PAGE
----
American Politics

American Politics

American Politics: Sample Schedules

In addition to core classes, American politics majors take 13 electives in the major. These include 5 political science toolbox courses, 4 American politics electives, 1 international affairs elective, and 3 Complementary Support Courses (CSCs). 

The major reflects the diverse interests of our faculty and our majors. A large selection of elective options empowers cadets to build academic programs that meet their unique goals and interests. Are you interested in focusing your studies on foreign policy and national security? What about the institutions and the processes that influence domestic policymaking? Perhaps you would like to apply big data and quantitative research methods to the study of politics or explore the philosophical foundations of republican government? The American politics major can be structured to meet these goals—and many others. Motivated cadets also have the opportunity to pursue their own academic research with a faculty supervisor by participating in our thesis program.

The examples below will give you a sense of some of the most popular paths cadets take through the American politics major. These suggestions are not all-inclusive – your American politics department academic counselor can work with you one-on-one to develop the academic program that matches your interests. Get in touch with the American politics department academic counselor to learn more!

A full listing of available electives can be found on the American Politics Major page of the USMA Redbook.

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The Modern Politico

How do the different members, organizations, and institutions of the American government engage in policymaking? What facilitates successful policy change or reform? What stands in the way of bipartisan consensus? How is the balance of power among the judicial, legislative, and executive branches likely to develop in the 21st century?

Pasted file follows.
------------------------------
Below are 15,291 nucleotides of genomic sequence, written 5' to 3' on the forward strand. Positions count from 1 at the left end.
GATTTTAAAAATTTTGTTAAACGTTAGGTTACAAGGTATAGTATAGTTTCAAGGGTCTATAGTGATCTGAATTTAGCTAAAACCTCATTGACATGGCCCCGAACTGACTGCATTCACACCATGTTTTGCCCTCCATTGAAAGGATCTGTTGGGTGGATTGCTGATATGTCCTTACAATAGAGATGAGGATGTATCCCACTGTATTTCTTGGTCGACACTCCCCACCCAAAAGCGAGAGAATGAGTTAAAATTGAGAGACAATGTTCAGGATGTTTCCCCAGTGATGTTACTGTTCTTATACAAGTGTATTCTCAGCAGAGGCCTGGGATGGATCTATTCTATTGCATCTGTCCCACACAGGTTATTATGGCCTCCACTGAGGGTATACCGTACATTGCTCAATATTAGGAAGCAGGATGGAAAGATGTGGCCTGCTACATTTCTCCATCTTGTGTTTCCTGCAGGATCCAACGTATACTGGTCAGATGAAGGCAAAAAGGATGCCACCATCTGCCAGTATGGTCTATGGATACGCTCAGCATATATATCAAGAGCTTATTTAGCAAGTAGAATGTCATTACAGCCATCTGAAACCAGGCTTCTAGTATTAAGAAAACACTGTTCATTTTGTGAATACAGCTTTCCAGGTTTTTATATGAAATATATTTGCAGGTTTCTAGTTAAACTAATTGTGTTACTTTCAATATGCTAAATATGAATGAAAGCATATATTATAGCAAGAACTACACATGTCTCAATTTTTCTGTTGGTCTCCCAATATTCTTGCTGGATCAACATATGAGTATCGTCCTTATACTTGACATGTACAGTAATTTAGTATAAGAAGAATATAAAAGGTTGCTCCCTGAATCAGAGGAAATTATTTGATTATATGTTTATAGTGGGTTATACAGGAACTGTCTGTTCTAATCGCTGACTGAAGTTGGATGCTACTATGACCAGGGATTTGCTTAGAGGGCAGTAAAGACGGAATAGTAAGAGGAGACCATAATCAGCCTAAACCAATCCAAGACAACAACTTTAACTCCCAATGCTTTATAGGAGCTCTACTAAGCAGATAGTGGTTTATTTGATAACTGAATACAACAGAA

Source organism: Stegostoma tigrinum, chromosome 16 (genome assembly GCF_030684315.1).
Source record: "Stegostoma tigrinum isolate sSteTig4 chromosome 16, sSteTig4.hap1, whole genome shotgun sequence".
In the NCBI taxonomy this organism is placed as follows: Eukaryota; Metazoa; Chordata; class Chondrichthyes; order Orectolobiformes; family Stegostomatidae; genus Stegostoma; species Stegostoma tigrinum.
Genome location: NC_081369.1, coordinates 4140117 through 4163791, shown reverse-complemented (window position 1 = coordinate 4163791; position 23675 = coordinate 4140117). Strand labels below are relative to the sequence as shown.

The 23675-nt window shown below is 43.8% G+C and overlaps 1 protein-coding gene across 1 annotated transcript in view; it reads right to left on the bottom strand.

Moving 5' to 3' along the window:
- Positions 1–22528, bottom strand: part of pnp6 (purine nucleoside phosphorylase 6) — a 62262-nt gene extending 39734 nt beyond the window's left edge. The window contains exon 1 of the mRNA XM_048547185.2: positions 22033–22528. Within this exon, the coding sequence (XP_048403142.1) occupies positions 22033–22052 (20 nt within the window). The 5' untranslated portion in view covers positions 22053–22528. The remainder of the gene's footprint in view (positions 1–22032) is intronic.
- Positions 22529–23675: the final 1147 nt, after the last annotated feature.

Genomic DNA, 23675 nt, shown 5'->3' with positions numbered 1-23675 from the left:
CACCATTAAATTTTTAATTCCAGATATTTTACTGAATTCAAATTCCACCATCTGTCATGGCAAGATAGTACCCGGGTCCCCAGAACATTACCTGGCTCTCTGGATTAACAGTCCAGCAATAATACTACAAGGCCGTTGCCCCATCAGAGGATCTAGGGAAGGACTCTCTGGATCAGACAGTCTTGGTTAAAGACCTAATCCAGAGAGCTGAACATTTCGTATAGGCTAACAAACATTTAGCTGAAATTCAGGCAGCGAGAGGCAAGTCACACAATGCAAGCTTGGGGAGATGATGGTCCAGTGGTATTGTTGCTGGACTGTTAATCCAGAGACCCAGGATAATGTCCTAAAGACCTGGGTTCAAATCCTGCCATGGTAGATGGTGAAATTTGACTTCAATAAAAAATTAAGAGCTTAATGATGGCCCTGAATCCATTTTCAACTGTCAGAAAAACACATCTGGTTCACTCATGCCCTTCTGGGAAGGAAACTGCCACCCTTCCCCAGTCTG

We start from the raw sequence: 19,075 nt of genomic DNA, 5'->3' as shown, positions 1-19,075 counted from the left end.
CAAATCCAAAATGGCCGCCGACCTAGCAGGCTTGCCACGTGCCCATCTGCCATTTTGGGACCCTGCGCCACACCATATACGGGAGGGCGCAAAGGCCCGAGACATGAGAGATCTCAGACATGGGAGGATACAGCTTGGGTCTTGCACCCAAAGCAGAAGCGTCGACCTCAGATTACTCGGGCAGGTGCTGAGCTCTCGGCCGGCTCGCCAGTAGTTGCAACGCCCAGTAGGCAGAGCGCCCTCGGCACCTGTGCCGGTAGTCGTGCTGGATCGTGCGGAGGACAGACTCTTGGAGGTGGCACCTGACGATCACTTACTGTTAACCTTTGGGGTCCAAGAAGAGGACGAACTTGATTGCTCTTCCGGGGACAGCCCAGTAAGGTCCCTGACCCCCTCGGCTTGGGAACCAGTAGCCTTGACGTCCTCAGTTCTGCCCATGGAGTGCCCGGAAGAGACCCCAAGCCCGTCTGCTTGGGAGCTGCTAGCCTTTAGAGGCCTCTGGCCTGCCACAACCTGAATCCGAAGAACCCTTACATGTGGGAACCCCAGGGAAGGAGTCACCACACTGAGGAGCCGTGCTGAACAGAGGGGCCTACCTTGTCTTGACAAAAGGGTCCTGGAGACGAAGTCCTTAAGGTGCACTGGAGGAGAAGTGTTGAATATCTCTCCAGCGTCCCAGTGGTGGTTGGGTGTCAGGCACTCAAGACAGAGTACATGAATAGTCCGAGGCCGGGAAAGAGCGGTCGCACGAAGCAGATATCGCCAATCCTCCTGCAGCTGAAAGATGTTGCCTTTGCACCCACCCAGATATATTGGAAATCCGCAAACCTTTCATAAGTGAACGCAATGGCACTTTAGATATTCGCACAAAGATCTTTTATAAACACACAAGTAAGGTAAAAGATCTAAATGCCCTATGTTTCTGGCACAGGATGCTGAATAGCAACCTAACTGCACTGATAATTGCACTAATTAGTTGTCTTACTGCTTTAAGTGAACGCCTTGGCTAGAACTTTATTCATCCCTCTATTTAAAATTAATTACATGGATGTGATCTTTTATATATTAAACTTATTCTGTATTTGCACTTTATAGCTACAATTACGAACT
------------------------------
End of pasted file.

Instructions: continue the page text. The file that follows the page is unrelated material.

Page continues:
The American politics major provides a wide range of courses for cadets interested in learning more about why American politics functions the way that it does. Cadets also have the opportunity to take interdisciplinary CSCs from the law, English, history, and the behavioral science / leadership departments to further their understanding of the legal, cultural, and historical factors that impact our politics today.

  1. American Politics Electives:
  2. International Affairs Elective:
  3. Complementary Support Courses Electives:

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The National Security Guru

How are decisions regarding military policy and the use of military force made in the U.S. government? To the degree such decisions are political, how does the military offer advice while remaining an apolitical organization? How do the different agencies work together to form a coherent foreign policy? How will domestic institutions responsible for shaping U.S. foreign policy adapt to emerging challenges like great-power competition, climate change, and international terrorism?

Cadets interested in how U.S. foreign policy is made and the military’s role in the national security policymaking process will find a large number of ways to pursue their interests in the American politics major.  Cadets can take social sciences classes focused on defense and foreign policymaking, terrorism studies courses from the Combatting Terrorism Center, as well as interdisciplinary CSCs from the law, history, and defense and strategic studies departments.

  1. American Politics Electives:
  2. International Affairs Electives:
  3. Complementary Support Courses Electives:

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The Data Analyst

How can we use empirical data to evaluate policy prescriptions? How do scholars test hypotheses in political science? What insights emerge from studying voting patterns in the electorate and the chambers of Congress? How does government spending relate to policy outcomes? What are the advantages (and limitations) of public opinion polling?

Political scientists recognize the importance of quantitative analysis in solving political research questions. That emphasis has only increased with the data revolution of the 21st century. Cadets interested in further enhancing their quantitative analytical skills can do so through a combination of American politics electives and CSCs focused on math and economics.

  1. American Politics Electives:
  2. International Affairs Electives:
  3. Complementary Support Courses Electives:

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The Political Theorist

What is justice? What are the philosophical foundations of the American republic? What does the future hold for liberalism, capitalism, and authoritarianism? How can we think rationally about normative questions that elude empirical analysis?

Cadets interested in exploring the fundamental questions of political life will find a number of options in the AP major, starting with the toolbox course SS386: Political Thought. Our AP electives cover theoretical approaches and CSCs in English, philosophy, and history make up a rigorous introduction to the political theoretical questions that animate American politics.

  1. American Politics Electives:
  2. International Affairs Electives:
  3. Complementary Support Courses Electives:

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